Tibet, wrathful Vajrapani (12)

Tibet, Vajrapani, 1600-1700, copper alloy with cold gold and pigments, at the Indianapolis Museum of Art (USA).

Wrathful Vajrapani (‘the thunderbolt bearer’) brandishes a thunderbolt sceptre and holds bell upside-down, clad in a tiger skin loin cloth. both feet on twisted snakes (nagas), a garuda in his headdress and two garuda necklaces around his neck.

18th century, Tibet, Vajrapani, gilt copper alloy with pigment and stone inlay, at the museum of Asian Art in Berlin (Germany).

This other fierce Vajrapani wears a human hide over his back, a garland of freshly severed human heads around his neck, a five-skull crown over his orange flaming hair, snakes and beaded jewellery and the usual tiger skin loin cloth. The artist used lapis lazuli for the eyes, urna and cross-belt.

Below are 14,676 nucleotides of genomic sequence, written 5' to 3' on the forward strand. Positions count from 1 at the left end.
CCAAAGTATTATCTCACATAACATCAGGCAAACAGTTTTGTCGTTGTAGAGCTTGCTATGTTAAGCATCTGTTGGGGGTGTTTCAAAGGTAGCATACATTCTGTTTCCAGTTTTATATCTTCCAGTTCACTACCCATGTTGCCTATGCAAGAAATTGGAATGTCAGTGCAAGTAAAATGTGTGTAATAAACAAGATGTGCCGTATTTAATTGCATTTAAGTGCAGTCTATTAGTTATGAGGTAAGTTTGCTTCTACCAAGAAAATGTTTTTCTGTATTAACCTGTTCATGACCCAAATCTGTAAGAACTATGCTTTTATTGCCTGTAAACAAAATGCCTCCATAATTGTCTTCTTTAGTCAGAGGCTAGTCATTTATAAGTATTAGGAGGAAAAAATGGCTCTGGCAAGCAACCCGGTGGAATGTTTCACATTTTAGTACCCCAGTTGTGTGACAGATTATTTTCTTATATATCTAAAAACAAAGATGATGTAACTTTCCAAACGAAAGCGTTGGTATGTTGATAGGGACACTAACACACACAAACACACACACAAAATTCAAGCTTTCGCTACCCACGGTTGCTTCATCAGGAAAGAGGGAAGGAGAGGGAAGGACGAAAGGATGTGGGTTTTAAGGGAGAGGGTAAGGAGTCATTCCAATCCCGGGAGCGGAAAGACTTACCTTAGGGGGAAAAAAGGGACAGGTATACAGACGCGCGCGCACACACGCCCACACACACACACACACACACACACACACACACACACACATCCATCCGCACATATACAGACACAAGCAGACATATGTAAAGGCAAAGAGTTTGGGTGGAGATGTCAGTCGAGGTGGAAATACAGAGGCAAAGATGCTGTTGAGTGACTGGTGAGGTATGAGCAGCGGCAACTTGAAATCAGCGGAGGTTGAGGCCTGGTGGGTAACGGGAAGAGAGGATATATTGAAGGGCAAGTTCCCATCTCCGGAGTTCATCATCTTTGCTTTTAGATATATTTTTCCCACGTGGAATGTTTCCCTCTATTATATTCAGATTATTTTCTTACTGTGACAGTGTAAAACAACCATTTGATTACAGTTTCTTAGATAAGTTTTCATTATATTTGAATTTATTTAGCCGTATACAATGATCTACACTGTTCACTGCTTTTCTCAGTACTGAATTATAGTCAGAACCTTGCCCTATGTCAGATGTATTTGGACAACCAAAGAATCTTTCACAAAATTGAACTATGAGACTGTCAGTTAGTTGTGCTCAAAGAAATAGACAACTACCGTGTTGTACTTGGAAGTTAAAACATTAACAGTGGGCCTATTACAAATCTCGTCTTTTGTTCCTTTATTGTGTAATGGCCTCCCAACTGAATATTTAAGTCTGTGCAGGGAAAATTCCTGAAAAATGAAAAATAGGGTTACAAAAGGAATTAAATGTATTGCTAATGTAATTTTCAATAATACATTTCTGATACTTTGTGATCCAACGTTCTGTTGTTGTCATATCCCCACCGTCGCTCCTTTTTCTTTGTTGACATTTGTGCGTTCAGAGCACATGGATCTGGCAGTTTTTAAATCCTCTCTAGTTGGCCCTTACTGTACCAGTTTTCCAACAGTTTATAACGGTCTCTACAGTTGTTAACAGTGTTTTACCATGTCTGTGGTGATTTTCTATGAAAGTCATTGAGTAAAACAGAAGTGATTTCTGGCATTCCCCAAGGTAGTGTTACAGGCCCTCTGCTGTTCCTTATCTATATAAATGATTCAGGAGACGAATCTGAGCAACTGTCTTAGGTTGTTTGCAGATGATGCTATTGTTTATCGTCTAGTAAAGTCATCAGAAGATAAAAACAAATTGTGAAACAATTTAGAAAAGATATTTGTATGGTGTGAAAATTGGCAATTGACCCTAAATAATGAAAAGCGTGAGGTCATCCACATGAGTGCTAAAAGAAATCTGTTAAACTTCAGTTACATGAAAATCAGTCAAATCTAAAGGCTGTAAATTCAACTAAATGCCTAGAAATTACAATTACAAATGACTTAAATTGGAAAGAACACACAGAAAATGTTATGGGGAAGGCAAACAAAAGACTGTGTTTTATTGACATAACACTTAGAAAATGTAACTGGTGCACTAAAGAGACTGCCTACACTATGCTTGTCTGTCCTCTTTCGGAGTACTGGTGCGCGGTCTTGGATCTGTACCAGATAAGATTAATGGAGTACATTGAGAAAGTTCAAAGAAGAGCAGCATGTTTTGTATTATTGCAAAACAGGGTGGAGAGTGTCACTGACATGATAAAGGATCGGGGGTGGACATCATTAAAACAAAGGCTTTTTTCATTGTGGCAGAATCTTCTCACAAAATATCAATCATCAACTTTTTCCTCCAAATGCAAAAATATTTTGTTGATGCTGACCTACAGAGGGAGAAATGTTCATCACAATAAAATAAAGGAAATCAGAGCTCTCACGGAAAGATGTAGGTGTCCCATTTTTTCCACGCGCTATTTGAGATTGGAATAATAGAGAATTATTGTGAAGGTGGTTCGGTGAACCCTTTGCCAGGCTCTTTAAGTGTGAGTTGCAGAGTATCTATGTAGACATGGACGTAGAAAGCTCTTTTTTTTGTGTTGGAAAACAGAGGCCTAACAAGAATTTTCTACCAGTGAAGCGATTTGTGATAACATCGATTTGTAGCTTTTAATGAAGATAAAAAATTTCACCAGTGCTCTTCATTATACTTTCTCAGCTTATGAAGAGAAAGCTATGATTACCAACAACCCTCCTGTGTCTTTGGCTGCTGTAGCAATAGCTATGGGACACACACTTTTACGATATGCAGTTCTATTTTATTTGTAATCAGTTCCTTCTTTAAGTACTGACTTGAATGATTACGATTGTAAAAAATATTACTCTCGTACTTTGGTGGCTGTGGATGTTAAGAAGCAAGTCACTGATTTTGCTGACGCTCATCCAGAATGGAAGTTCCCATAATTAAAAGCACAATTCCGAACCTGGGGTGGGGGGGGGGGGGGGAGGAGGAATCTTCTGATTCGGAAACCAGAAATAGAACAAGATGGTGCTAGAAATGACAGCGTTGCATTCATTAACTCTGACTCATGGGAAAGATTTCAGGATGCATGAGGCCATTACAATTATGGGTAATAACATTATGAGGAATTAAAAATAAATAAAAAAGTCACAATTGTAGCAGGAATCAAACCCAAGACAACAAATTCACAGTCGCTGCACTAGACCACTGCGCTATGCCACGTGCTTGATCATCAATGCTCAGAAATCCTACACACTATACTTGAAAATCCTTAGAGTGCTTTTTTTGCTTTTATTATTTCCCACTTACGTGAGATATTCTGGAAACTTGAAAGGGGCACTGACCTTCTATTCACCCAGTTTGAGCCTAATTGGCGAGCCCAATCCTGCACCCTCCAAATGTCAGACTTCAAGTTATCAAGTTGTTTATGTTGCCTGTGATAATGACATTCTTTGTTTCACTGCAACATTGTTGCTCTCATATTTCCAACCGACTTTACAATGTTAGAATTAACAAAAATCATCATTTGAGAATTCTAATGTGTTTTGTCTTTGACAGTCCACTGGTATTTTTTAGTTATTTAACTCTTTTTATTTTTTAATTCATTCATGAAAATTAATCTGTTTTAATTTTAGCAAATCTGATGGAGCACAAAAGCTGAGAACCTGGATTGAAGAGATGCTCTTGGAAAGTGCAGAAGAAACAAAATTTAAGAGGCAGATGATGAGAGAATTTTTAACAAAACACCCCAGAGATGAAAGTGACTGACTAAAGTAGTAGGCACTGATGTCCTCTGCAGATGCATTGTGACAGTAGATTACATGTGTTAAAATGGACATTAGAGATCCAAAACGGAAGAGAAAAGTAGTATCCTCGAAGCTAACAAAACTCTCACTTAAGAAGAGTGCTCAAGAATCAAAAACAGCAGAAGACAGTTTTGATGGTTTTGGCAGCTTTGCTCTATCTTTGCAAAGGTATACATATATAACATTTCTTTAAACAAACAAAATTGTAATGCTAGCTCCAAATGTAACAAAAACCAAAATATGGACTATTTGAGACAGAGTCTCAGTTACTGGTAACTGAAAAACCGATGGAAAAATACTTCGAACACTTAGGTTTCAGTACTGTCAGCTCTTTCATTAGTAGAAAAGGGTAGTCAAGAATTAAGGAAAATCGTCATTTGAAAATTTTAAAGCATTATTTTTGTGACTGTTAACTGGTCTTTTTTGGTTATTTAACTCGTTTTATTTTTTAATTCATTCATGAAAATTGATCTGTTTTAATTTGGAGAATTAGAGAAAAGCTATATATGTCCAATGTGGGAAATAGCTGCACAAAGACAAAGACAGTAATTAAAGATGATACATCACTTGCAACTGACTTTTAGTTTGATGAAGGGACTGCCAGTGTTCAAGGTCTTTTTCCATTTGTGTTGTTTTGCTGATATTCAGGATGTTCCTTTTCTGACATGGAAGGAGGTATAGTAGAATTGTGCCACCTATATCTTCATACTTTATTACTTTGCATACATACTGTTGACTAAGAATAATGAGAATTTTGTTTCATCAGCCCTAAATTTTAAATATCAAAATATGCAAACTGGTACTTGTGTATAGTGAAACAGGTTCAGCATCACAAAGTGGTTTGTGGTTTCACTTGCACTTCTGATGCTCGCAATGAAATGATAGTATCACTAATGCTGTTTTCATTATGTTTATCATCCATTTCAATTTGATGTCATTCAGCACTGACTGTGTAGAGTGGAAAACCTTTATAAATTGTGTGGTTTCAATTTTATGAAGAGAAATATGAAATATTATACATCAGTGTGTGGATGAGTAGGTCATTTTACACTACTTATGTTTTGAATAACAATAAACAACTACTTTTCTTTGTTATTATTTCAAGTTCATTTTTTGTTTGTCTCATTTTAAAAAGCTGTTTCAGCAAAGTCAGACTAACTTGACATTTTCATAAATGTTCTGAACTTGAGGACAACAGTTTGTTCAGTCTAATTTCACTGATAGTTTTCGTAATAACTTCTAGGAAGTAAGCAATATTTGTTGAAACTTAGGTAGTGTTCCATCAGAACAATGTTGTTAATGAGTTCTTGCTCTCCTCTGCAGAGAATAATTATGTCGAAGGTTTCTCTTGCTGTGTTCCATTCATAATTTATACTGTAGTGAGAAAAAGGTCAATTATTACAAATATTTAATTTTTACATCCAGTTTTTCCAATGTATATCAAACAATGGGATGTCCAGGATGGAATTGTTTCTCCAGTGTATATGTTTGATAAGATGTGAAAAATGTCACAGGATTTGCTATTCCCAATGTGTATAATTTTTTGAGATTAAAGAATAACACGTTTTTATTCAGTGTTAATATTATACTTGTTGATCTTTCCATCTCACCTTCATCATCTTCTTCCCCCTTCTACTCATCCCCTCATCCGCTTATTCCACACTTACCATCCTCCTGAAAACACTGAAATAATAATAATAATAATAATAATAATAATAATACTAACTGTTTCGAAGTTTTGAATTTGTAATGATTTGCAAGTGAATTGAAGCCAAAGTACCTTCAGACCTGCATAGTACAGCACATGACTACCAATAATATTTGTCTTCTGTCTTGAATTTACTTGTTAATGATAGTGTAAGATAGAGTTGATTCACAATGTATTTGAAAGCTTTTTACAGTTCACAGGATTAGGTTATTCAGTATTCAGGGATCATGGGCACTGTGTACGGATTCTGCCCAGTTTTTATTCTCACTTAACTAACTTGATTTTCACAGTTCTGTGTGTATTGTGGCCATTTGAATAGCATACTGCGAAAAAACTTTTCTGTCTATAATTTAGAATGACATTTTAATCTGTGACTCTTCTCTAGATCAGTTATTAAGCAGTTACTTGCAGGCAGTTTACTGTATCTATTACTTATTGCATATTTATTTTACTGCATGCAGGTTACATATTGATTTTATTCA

Undated (16th century circa?), Tibet, Vajrapani, gilt metal, at the Beijing Museum (China).

When not holding a bell, his left hand does a symbolic gesture to keep evil spirits away.

Undated (16th century or earlier), Tibet, Mahacakra Vajrapani, gilt metal with stone and coral inlay, private collection, published on Himalayan Art Resources.

When depicted alone this form of wrathful Vajrapani has three heads with three eyes, 2 legs and 4 to 6 hands. There is a long snake in his mouth and main hands and he wears a princely crown on his main head (as opposed to a skull crown). The above has an effigy of a buddha in his headdress, a garland of fifty severed heads around his neck, a skull tiara on his side heads, a vajra in his top right hand.






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